Marvel’s most recent movie Venom has been a hit or miss with fans. While not every movie will be perfect, I believe Venom accomplishes what any movie should do: entertain the audience. If you missed it in the theaters, here’s what to expect if you watch it at home.

The movie itself is, admittedly, a bit stereotypical. The main character, Eddie Brock, is a journalist investigating a corrupt organization called the Life Foundation. The corporation is run by Carlton Drake, who makes the weak and poor of New York test subjects for his deadly human trials. The Life Foundation brings back four samples. One sample escapes while the remaining three are brought back. Drake learns that these samples are symbiotes reliant on an oxygen-breathing host, but the hosts that have been tested only reject the symbiote, with the host being killed.

One of the scientists of the Life Foundation come in contact with Eddie, informing him that the rumors of the human trials resulting in death are true. When he enters the Life Foundation to investigate, he breaks out one subject from containment when she begins banging on the glass. Once she is free, the symbiote once inhabiting her transfers to Eddie’s body.

Despite a standard storyline, there is more to Venom that even negative reviewers can agree on. Eddie and Venom as characters themselves even hold interesting characteristics. Eddie is ambitious for the truth in an interesting way. He’s a journalist that is still restricted by a more powerful corporation, but nonetheless digs around to know what’s going on. This causes more problems than it solves, but the action doesn’t make his character unlikeable. He hurts people around him and recognizes it, so he doesn’t push his boundaries when he realizes his mistakes.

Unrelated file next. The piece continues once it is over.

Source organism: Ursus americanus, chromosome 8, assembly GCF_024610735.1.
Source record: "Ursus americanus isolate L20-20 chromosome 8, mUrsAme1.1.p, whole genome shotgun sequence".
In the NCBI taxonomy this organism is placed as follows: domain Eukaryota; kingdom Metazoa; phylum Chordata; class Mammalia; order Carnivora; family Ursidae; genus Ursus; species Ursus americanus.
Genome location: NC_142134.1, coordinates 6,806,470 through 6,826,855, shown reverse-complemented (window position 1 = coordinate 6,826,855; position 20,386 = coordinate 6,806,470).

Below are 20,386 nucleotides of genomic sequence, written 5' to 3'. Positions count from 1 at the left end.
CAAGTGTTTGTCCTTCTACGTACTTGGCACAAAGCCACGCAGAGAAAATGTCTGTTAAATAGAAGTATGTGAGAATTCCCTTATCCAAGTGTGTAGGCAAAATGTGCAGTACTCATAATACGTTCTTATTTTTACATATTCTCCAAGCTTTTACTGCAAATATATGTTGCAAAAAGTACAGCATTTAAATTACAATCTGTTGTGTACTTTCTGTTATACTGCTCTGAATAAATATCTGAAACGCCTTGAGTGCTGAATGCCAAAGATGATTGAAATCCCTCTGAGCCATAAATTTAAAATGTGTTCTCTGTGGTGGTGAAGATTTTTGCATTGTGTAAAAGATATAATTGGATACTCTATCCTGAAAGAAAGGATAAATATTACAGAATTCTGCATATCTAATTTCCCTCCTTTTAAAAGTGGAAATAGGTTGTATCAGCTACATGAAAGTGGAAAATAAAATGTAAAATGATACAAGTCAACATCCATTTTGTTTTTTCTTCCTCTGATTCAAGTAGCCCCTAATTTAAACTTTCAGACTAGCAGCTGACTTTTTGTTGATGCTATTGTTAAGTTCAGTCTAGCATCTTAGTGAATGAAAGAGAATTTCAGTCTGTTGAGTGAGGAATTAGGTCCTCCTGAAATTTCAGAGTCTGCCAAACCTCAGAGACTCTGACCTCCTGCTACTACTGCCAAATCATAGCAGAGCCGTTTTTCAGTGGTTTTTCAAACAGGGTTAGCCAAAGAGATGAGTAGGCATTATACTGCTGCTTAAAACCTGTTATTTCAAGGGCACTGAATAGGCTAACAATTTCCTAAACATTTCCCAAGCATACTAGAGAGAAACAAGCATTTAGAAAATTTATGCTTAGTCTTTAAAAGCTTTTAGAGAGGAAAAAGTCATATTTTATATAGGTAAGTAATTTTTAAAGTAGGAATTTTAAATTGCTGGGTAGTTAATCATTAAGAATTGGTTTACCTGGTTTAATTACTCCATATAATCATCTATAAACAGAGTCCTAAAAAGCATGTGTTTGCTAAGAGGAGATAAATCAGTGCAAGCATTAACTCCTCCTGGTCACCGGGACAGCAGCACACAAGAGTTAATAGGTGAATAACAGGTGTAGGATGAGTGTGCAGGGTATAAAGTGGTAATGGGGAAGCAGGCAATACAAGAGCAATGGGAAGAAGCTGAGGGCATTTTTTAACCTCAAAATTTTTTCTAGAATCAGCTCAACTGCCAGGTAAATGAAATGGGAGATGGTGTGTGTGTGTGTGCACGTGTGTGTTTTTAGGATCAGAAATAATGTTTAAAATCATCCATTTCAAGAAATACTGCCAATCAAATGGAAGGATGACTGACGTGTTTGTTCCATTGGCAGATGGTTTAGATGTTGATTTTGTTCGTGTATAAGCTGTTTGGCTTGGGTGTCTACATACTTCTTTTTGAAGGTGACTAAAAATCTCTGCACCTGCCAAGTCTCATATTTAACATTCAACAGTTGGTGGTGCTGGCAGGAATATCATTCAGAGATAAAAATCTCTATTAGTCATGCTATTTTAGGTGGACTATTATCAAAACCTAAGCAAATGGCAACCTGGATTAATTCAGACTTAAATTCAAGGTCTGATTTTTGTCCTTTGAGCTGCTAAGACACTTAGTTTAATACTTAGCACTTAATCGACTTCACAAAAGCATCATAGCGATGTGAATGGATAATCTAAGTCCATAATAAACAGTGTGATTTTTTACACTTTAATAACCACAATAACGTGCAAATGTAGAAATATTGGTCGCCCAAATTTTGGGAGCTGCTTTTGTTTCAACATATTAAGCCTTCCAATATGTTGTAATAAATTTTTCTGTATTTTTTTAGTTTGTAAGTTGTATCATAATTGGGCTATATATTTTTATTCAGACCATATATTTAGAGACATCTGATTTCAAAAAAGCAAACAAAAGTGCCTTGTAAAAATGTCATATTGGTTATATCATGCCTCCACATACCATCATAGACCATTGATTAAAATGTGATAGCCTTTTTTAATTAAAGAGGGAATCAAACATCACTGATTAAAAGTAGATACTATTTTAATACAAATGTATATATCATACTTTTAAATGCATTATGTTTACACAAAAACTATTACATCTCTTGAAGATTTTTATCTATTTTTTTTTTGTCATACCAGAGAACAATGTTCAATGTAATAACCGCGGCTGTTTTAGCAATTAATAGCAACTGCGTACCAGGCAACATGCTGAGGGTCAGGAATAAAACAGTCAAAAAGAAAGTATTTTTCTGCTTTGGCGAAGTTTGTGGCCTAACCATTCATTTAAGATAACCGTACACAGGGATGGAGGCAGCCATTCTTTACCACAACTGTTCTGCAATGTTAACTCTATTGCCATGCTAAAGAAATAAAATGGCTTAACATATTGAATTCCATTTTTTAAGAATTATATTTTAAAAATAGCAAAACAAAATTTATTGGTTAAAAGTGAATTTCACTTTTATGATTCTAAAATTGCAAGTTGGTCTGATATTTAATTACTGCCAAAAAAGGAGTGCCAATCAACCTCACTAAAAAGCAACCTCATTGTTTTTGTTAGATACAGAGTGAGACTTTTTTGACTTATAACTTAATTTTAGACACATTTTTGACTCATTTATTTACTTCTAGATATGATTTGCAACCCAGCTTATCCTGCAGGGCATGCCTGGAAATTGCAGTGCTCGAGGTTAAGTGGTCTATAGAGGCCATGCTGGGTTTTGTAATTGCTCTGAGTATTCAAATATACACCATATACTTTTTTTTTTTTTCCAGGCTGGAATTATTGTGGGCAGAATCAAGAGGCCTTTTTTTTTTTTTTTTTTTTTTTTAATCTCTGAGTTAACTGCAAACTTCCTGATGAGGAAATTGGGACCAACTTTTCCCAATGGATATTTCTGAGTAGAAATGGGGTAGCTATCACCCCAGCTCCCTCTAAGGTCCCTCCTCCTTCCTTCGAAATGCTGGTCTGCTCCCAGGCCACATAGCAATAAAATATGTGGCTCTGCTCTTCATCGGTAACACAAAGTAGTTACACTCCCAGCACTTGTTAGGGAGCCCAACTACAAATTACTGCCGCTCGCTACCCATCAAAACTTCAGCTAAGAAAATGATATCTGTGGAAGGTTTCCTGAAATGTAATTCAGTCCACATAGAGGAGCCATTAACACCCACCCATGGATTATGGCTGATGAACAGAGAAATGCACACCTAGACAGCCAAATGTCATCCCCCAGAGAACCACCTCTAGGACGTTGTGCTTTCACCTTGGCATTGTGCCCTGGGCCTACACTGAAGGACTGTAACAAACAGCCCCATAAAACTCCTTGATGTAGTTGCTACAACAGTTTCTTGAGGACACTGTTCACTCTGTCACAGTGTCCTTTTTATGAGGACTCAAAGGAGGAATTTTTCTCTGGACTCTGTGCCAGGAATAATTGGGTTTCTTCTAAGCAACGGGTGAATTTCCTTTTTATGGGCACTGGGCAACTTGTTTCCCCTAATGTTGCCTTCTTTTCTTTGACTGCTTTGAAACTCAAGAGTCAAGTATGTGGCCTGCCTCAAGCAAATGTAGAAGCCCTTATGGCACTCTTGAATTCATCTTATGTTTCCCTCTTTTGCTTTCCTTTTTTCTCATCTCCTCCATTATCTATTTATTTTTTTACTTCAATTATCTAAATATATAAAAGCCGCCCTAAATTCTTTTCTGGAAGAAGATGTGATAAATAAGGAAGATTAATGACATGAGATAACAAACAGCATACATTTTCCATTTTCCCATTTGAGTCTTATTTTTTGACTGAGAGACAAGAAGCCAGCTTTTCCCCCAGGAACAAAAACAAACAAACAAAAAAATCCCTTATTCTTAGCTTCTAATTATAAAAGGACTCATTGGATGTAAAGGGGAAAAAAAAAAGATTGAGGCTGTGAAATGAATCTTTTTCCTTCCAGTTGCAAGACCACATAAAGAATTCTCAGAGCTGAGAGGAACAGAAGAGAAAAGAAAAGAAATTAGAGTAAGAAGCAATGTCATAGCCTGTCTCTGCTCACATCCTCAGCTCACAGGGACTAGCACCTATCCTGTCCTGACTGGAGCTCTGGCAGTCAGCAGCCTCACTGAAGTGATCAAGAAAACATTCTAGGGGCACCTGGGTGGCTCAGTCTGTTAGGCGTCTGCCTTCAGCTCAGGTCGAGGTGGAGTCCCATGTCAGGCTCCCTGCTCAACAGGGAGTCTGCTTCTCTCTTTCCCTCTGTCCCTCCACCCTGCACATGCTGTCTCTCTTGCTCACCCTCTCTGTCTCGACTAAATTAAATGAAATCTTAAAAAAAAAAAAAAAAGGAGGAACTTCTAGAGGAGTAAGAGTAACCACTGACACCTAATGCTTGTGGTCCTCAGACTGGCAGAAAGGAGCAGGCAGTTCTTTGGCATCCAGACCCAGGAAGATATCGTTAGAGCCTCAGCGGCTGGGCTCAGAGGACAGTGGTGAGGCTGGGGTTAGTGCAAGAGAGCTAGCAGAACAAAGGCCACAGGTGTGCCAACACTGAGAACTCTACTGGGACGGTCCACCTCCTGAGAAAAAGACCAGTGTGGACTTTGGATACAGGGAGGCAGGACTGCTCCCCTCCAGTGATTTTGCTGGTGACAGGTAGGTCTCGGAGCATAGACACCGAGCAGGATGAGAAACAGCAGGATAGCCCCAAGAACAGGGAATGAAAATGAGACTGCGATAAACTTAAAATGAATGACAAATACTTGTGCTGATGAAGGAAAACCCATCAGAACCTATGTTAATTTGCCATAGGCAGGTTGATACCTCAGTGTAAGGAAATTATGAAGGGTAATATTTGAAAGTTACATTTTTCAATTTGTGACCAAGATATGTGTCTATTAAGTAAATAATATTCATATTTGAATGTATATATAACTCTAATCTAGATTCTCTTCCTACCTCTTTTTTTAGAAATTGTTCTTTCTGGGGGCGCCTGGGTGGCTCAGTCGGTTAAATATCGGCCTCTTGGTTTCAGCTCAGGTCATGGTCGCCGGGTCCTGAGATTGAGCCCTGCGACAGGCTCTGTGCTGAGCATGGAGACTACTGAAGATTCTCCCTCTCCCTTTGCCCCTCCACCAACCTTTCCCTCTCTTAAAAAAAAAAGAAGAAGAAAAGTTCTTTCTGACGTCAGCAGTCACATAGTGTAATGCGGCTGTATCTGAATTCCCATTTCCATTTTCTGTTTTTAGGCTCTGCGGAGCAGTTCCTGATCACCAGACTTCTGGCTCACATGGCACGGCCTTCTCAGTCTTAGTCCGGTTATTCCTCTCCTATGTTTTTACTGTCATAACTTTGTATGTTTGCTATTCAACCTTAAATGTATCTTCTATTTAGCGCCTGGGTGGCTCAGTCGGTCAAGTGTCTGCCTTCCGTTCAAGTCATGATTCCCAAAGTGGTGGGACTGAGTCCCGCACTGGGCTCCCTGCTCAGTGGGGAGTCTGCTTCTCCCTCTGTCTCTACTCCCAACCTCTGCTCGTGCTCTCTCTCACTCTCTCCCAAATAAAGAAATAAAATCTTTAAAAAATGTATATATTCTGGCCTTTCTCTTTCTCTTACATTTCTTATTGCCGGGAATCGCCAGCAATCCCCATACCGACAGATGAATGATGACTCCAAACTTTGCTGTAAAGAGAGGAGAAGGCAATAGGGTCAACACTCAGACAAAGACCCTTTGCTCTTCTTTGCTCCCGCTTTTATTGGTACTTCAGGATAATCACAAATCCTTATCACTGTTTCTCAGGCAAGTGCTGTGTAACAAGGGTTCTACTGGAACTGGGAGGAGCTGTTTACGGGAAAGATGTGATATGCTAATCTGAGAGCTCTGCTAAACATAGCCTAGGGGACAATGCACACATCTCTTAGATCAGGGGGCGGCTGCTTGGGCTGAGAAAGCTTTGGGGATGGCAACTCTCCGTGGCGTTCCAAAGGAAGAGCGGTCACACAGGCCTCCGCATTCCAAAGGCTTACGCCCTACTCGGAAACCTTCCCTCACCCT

When Venom enters the movie, the amazing CGI becomes center of the screen. Venom looks and moves how a symbiote would. The pile of sludge moving on the ground makes it seem like it’s crawling. The attention to detail for Venom himself is strong and does show a sort of passion in his character design in the movie. The dynamic between Eddie and Venom holds a lot of humor and is the most interesting. Eddie’s character is portrayed by Tom Hardy, which is what sold many disappointed viewers in the first place.

PG-13 seems too young for a character like Venom, but an R rating is too adult for this movie. The character itself is a murderer in the comics, but it seems a bit brushed aside in this film. Viewers will see a silhouette or offscreen scene of Venom eating a head of an unnamed character. This isn’t a strange action for the character itself, but it is minimized as a way to remain PG-13. Many viewers would have rather seen this action as gruesomely done on film as it was in the comics, but trying to play it safe hurt the movie more. While this doesn’t make the movie inherently poor, it does show how the film was a bit messy as it seemed unsure of which audience to direct itself towards.

Whether or not this movie is good doesn’t entirely matter. Movies are entertainment and that is what Venom achieves. The audience will be entertained, whether it be witty banter between Eddie and Venom or the CGI for the symbiotes. Either way, Venom is entertainment. It may not be a masterpiece, but not every film will be one. Reviews will not give the full picture, but viewers will find the whole picture themself. Never listen to a review, even if it means this one.

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